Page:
And so we become obsessed with what we do and don’t know about shows, books and films. We imagine that finding out the big secret will provide some kind of enhanced payoff for the time we invest in the story, and as a result we become petrified of anything that might diminish that payoff. Spoiler-obsessed people sometimes seem to think of their entertainment consumption in a transactional sense. I have invested X of myself into this story, therefore the payout must be Y to achieve a positive time-to-cost ratio.
And spoilers? Well those are like taxes, hidden fees, shrink or some other kind of loss against the principal. Spoilers are seen to be this thing that reduces the payoff, and by extension devalues the time you’ve invested, or in the really extreme cases, that time you would have invested but haven’t yet.
Which, I think, is complete nonsense. Worse, I think that kind of transactional stance doesn’t do justice to the quality of the work that’s out there. Reducing things down to the quantification of some gimmick undermines the power of narrative.
Look at a work like Game of Thrones and the Song of Ice and Fire series. When I read (or in my case listened to audiobooks of) that series, if I had gone in only for the occasional plot twist or epic event, then I never would have made it through a few dozen pages. That time-to-cost thing just wouldn’t have panned out, because the series is dense mostly with intricacies and world building. And if you spend your time just waiting for the big reveal, it would be like listening to DubStep that waits forty-five minutes before getting to the drop. Why bother?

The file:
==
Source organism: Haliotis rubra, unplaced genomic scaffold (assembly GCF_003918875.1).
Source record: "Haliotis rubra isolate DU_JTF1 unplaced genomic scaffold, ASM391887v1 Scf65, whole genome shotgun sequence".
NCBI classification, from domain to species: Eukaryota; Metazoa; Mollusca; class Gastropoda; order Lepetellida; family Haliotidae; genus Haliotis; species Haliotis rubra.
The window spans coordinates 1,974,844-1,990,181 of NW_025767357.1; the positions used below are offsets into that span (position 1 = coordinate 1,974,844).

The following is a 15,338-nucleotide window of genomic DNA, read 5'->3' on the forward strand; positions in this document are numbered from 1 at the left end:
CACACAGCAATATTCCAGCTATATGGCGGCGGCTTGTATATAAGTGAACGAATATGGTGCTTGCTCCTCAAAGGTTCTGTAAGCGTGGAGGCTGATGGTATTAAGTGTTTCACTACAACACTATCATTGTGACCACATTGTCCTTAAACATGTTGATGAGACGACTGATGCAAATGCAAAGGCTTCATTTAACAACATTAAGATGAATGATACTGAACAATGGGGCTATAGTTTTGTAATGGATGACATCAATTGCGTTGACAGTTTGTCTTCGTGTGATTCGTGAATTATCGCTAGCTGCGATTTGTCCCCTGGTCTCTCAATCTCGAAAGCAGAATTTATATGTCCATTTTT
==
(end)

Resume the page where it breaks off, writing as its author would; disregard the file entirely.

Big bad things happen in these stories. “Winter is coming.” But the dramatic tension exists not because readers don’t know what’s coming, but because they know, at least in a larger sense, what is coming. Readers know that things will fairly consistently turn for the worse, even when they seemed to be looking up, and the readers’ understanding makes every act of tenderness, loyalty, honor and decadence all the more meaningful. If winter were not coming, would readers even care?
The point being, even if you know everything about the various fates that befall the characters in the story, I would argue that the value of the story is not marginalized at all.
It feels to me like deciding not to go on a vacation unless everyone agrees not to tell you where you’re going. It’s the journey and the experience that are valuable. I know when I’m on a beach that I will soon have to return to Minnesota, that winter is waiting for me. If I didn’t know that, I wouldn’t spend all the time, energy and money to go to a beach in the first place. I would not appreciate the sun’s warmth, the calming susurration of the waves, the ridiculous cocktail umbrellas.
So, I’m now moving ever further into that crowd that is simply done with spoilers. I’m done worrying about them, and I’m increasingly done tiptoeing my way around every media conversation for fear that I will reveal something. At least when it comes to the way I consume media, I’m not longer going to worry if I find out the reveal. That’s not to say I can’t be thoughtful of others or that I will suddenly make an effort to spoil your fun just to prove a point. That’s just being a jerk.
It’s time for us to all just relax on the hyper-sensitivity for plot points. It’s honestly not doing us as media consumers any favors, and it’s subverting a lot of great conversation and discussion I wish we were having more often. Let yourself be spoiled here and there. Embrace it, and maybe you’ll realize that your shows, books and movies are just as good even when you know the destination.